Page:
For dinner Lady Jackson didn't stop with the greasy burgers or fried chicken she whipped up for her four kids, ranging from age 12 to 27. "I'd wait until everybody went to bed, and I'd have a whole pizza while I watched TV," says Jackson, 45, who ballooned up to almost 200 lbs. two years ago. When her cholesterol hit a dangerously high 219, she knew enough was enough. "My prayer was, Lord, let me live long enough to see my children grown," she recalls. "I was out of shape, so I started doing something about my health."
Now she wants to inspire others to do the same in Jonestown, Miss.-a small town of 1,500 residents in Coahoma County, which boasts one of the nation's highest obesity rates. And with the closest grocery store 12 miles away, Jonestown falls in one of the 6,500 food deserts across the country where fresh food is hard to come by (see box). "We have tiny grocery stores that major in pop, beer and chips," says Sister Teresa Shields, 66, who runs the Jonestown Family Center, where Jackson recently signed up for a six-week nutrition course. Since then dinner looks dramatically different at home. "My favorite meal is baked chicken," says Jackson, a teacher at the Family Center. "We eat raw spinach salads. I buy a lot of mixed vegetables-stuff we never would have dreamed of eating."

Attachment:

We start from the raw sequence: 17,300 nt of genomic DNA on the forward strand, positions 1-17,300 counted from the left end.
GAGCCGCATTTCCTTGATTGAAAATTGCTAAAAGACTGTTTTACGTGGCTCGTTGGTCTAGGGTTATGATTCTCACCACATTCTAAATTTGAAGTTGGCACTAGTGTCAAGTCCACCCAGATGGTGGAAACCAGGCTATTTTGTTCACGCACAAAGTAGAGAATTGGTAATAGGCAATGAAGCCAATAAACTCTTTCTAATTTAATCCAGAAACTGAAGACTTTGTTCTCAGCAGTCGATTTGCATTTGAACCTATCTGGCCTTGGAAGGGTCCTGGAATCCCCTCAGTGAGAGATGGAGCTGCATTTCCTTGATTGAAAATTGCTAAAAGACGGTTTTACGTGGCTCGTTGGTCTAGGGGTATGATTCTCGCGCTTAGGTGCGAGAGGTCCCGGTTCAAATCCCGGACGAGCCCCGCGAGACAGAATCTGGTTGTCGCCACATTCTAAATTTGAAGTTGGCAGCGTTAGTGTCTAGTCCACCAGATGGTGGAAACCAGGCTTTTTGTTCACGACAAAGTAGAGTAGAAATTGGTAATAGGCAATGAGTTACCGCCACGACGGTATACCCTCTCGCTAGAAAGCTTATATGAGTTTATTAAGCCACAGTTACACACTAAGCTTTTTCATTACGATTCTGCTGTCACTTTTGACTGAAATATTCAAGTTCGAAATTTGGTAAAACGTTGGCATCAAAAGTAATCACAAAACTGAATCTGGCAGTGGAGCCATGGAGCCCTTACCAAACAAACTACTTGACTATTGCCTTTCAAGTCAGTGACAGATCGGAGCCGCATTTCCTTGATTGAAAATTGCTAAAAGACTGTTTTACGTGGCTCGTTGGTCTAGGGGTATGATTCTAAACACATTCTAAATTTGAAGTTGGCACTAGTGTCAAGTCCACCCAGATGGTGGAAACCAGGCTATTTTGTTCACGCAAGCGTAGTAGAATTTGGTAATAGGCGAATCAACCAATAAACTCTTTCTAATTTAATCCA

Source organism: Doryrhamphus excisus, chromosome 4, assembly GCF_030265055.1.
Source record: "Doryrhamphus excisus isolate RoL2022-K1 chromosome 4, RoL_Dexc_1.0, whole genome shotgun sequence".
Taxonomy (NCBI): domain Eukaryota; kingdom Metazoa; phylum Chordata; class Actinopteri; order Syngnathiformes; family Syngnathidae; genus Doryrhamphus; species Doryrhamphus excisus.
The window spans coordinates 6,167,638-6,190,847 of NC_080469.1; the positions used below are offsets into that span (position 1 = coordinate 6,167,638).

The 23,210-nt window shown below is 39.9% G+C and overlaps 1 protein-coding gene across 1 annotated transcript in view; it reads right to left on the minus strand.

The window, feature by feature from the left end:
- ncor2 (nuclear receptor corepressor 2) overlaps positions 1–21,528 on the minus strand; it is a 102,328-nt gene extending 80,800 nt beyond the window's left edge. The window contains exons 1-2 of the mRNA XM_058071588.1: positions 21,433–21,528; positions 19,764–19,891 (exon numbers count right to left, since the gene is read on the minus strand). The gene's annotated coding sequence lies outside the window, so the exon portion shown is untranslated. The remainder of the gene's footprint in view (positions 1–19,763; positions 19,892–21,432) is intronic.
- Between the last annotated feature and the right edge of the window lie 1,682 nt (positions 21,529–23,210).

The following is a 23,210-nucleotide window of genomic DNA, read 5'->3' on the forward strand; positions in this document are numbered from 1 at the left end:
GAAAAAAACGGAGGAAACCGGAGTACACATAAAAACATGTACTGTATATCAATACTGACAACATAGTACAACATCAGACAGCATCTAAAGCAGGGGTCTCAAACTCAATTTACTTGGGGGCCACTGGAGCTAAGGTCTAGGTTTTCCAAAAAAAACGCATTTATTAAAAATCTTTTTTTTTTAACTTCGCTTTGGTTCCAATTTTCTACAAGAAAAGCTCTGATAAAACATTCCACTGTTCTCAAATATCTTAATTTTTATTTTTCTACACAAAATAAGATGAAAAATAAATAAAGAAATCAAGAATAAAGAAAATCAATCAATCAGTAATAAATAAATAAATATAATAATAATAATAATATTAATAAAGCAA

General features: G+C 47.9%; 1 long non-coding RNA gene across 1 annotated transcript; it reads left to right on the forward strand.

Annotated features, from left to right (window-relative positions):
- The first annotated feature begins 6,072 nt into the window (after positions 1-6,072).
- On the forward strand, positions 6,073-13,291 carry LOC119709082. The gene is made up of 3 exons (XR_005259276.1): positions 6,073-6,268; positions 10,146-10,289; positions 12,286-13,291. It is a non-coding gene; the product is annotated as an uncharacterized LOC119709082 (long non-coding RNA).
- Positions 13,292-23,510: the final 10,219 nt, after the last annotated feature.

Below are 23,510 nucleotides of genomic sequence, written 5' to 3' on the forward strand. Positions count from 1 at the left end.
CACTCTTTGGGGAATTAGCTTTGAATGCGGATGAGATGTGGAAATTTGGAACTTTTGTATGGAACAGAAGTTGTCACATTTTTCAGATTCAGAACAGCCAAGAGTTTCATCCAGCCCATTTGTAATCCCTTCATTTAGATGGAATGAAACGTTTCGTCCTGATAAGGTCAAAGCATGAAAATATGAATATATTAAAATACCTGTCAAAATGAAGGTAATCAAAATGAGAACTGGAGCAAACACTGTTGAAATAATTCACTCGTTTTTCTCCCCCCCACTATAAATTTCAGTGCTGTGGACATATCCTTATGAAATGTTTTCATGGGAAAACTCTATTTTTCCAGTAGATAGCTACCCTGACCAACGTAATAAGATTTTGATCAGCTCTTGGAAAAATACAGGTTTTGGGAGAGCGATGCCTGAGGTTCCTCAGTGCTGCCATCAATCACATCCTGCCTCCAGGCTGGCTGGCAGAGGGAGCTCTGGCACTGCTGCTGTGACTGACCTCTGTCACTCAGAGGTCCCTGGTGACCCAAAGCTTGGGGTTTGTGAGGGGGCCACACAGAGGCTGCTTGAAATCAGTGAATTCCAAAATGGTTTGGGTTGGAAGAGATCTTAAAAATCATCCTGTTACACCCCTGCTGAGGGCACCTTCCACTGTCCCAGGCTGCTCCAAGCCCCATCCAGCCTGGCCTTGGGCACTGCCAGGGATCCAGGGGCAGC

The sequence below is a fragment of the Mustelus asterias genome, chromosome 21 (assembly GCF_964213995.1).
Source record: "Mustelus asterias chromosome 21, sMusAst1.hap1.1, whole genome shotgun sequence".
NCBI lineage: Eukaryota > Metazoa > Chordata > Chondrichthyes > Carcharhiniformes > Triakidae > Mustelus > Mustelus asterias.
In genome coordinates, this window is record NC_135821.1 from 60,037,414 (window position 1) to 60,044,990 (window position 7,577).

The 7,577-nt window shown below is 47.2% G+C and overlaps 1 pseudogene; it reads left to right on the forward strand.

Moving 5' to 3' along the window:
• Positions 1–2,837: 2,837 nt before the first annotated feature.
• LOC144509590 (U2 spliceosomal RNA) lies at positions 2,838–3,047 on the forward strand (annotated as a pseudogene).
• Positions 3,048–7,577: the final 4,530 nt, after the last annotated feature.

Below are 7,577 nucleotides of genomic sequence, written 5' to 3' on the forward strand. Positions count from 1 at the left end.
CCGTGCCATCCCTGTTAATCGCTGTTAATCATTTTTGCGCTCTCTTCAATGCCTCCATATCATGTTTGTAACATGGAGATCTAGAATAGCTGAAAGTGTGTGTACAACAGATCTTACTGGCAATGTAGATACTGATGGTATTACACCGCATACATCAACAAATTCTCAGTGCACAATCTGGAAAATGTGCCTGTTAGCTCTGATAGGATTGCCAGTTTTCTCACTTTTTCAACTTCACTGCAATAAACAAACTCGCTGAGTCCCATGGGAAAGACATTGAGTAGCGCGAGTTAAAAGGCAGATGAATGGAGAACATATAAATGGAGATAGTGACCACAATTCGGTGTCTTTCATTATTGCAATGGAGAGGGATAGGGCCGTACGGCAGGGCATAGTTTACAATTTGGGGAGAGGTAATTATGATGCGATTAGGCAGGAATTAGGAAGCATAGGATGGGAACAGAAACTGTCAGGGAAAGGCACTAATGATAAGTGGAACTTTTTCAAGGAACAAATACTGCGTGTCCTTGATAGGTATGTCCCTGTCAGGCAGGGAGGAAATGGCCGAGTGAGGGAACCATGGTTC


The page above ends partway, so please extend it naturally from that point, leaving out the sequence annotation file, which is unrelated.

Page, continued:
Jackson also leads a growing group of friends and family at Tae Bo classes at the Family Center's gym, which she opens after hours so people can join her after work. "Lady is the motivator," says Jackson's friend Zakeena Johnson, who has lost 15 lbs. "She is always like, 'You can do this!'" While Jackson has lost 40 lbs. so far, the biggest change in her life? "I see my 17-year-old [Erin] walking two miles a day. She also gave up soda and likes water," she says proudly. "I'm trying to stop a generation of eating wrong and start a generation of eating right."
- with Darla Atlas/Jonestown.